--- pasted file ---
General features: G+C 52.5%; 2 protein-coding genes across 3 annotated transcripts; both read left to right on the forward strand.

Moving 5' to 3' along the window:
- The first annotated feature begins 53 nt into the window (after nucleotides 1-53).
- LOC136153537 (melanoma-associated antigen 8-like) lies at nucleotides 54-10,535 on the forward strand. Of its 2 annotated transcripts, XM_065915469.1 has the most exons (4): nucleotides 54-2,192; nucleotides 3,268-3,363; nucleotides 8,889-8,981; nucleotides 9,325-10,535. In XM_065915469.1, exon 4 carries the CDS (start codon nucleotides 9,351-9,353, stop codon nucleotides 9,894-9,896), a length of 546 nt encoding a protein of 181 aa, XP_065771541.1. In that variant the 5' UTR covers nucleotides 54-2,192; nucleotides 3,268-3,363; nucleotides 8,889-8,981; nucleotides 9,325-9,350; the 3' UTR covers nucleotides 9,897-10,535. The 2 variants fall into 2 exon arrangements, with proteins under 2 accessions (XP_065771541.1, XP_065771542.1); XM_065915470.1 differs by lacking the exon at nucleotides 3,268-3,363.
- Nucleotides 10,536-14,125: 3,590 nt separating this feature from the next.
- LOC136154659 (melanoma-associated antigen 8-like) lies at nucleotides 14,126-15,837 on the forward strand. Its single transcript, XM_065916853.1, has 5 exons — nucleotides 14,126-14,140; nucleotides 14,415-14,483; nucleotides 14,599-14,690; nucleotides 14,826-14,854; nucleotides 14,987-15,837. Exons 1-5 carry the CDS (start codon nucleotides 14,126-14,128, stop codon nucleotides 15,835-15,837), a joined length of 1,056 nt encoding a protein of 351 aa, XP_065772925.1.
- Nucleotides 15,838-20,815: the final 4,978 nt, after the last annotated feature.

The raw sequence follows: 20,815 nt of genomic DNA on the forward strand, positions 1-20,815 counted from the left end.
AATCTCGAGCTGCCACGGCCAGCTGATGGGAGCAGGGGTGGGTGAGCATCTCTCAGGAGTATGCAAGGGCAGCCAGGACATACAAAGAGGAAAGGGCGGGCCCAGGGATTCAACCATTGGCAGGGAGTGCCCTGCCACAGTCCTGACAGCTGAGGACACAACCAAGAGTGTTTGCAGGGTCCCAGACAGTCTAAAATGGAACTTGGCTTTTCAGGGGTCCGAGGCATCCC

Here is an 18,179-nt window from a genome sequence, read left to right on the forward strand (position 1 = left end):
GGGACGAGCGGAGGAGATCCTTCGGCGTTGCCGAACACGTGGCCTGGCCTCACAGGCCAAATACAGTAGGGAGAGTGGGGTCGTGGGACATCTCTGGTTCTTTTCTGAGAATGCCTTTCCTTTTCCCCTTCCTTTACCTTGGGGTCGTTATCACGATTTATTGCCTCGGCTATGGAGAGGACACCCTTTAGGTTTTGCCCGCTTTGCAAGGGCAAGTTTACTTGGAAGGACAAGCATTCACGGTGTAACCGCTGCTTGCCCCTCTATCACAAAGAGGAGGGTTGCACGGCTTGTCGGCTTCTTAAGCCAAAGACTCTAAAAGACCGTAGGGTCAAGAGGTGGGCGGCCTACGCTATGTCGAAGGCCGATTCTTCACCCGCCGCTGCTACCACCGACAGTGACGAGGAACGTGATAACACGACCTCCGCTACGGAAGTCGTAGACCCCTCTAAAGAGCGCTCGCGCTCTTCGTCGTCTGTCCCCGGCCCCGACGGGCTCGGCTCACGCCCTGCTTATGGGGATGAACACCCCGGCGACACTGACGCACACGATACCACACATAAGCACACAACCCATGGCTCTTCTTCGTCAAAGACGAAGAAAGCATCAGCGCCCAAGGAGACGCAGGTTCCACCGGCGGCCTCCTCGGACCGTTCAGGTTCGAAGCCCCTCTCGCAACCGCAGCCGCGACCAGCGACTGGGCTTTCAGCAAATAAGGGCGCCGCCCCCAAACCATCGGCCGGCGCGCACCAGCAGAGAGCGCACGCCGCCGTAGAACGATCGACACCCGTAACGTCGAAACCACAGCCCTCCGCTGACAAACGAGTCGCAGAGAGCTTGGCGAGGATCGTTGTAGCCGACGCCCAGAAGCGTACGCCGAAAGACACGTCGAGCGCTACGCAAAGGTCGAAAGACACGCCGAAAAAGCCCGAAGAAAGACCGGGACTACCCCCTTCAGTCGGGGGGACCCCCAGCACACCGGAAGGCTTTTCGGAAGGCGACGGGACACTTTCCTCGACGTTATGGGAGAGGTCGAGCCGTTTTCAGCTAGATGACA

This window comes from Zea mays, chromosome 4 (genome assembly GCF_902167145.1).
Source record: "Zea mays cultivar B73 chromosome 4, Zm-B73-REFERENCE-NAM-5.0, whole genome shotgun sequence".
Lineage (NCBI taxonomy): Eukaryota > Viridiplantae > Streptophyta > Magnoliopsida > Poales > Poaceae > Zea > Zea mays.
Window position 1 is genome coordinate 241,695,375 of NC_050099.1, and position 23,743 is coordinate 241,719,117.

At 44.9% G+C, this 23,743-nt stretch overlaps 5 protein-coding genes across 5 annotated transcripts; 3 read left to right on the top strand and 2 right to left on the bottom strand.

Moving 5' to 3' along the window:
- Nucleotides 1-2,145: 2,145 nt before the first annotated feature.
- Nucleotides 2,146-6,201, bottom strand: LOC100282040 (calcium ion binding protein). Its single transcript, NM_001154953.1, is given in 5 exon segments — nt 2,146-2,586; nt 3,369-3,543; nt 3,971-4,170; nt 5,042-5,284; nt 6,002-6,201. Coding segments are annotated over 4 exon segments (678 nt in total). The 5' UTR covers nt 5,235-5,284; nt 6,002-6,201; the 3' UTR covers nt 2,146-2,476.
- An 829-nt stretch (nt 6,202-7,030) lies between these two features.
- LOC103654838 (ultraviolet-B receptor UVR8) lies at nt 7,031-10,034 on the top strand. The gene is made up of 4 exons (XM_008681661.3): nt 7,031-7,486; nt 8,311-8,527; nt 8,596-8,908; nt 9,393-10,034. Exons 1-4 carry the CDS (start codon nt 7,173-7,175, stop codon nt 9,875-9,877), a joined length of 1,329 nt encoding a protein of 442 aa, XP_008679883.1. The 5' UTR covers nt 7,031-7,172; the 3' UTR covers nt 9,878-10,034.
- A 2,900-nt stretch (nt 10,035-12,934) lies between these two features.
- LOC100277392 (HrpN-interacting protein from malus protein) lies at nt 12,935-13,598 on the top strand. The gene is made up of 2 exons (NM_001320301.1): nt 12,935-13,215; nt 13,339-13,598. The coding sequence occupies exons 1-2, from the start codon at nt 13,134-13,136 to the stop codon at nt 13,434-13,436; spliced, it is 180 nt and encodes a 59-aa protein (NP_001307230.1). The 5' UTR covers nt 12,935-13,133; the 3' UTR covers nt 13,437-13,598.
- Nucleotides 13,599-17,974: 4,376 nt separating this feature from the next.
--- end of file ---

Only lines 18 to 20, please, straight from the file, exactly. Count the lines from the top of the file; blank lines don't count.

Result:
- Nucleotides 1-2,145: 2,145 nt before the first annotated feature.
- Nucleotides 2,146-6,201, bottom strand: LOC100282040 (calcium ion binding protein). Its single transcript, NM_001154953.1, is given in 5 exon segments — nt 2,146-2,586; nt 3,369-3,543; nt 3,971-4,170; nt 5,042-5,284; nt 6,002-6,201. Coding segments are annotated over 4 exon segments (678 nt in total). The 5' UTR covers nt 5,235-5,284; nt 6,002-6,201; the 3' UTR covers nt 2,146-2,476.
- An 829-nt stretch (nt 6,202-7,030) lies between these two features.